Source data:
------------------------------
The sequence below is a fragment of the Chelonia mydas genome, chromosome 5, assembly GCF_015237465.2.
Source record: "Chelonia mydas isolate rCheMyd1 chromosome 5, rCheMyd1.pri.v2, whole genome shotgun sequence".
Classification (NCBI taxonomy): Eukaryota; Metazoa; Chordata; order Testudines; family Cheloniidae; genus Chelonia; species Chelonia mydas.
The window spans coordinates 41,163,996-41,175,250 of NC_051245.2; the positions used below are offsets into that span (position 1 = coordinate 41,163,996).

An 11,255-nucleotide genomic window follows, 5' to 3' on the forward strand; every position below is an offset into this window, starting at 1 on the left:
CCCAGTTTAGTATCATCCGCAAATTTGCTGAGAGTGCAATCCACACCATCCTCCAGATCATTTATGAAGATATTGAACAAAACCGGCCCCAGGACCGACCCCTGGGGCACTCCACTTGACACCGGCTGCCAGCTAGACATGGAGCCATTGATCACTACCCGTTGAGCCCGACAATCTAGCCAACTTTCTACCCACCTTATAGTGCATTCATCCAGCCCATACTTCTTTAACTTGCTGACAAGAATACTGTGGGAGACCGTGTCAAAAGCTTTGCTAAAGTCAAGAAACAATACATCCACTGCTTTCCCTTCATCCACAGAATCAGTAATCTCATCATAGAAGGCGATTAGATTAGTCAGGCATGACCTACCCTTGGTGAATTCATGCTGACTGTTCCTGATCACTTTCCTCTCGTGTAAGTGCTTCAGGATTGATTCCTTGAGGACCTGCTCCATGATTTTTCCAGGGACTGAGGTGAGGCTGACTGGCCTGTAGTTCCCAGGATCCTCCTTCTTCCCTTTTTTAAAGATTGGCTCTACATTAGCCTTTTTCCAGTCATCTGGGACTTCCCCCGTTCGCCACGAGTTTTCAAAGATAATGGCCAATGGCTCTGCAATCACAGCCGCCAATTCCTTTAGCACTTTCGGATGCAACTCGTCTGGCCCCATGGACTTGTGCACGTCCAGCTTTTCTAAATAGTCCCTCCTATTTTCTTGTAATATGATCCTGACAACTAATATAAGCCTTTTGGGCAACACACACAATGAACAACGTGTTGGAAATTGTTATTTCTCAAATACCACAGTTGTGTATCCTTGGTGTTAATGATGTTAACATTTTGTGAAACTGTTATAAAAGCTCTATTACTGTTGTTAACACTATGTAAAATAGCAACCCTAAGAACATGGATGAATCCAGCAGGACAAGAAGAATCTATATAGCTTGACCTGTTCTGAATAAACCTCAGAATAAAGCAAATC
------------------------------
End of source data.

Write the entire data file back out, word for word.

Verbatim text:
The sequence below is a fragment of the Chelonia mydas genome, chromosome 5, assembly GCF_015237465.2.
Source record: "Chelonia mydas isolate rCheMyd1 chromosome 5, rCheMyd1.pri.v2, whole genome shotgun sequence".
Classification (NCBI taxonomy): Eukaryota; Metazoa; Chordata; order Testudines; family Cheloniidae; genus Chelonia; species Chelonia mydas.
The window spans coordinates 41,163,996-41,175,250 of NC_051245.2; the positions used below are offsets into that span (position 1 = coordinate 41,163,996).

An 11,255-nucleotide genomic window follows, 5' to 3' on the forward strand; every position below is an offset into this window, starting at 1 on the left:
CCCAGTTTAGTATCATCCGCAAATTTGCTGAGAGTGCAATCCACACCATCCTCCAGATCATTTATGAAGATATTGAACAAAACCGGCCCCAGGACCGACCCCTGGGGCACTCCACTTGACACCGGCTGCCAGCTAGACATGGAGCCATTGATCACTACCCGTTGAGCCCGACAATCTAGCCAACTTTCTACCCACCTTATAGTGCATTCATCCAGCCCATACTTCTTTAACTTGCTGACAAGAATACTGTGGGAGACCGTGTCAAAAGCTTTGCTAAAGTCAAGAAACAATACATCCACTGCTTTCCCTTCATCCACAGAATCAGTAATCTCATCATAGAAGGCGATTAGATTAGTCAGGCATGACCTACCCTTGGTGAATTCATGCTGACTGTTCCTGATCACTTTCCTCTCGTGTAAGTGCTTCAGGATTGATTCCTTGAGGACCTGCTCCATGATTTTTCCAGGGACTGAGGTGAGGCTGACTGGCCTGTAGTTCCCAGGATCCTCCTTCTTCCCTTTTTTAAAGATTGGCTCTACATTAGCCTTTTTCCAGTCATCTGGGACTTCCCCCGTTCGCCACGAGTTTTCAAAGATAATGGCCAATGGCTCTGCAATCACAGCCGCCAATTCCTTTAGCACTTTCGGATGCAACTCGTCTGGCCCCATGGACTTGTGCACGTCCAGCTTTTCTAAATAGTCCCTCCTATTTTCTTGTAATATGATCCTGACAACTAATATAAGCCTTTTGGGCAACACACACAATGAACAACGTGTTGGAAATTGTTATTTCTCAAATACCACAGTTGTGTATCCTTGGTGTTAATGATGTTAACATTTTGTGAAACTGTTATAAAAGCTCTATTACTGTTGTTAACACTATGTAAAATAGCAACCCTAAGAACATGGATGAATCCAGCAGGACAAGAAGAATCTATATAGCTTGACCTGTTCTGAATAAACCTCAGAATAAAGCAAATC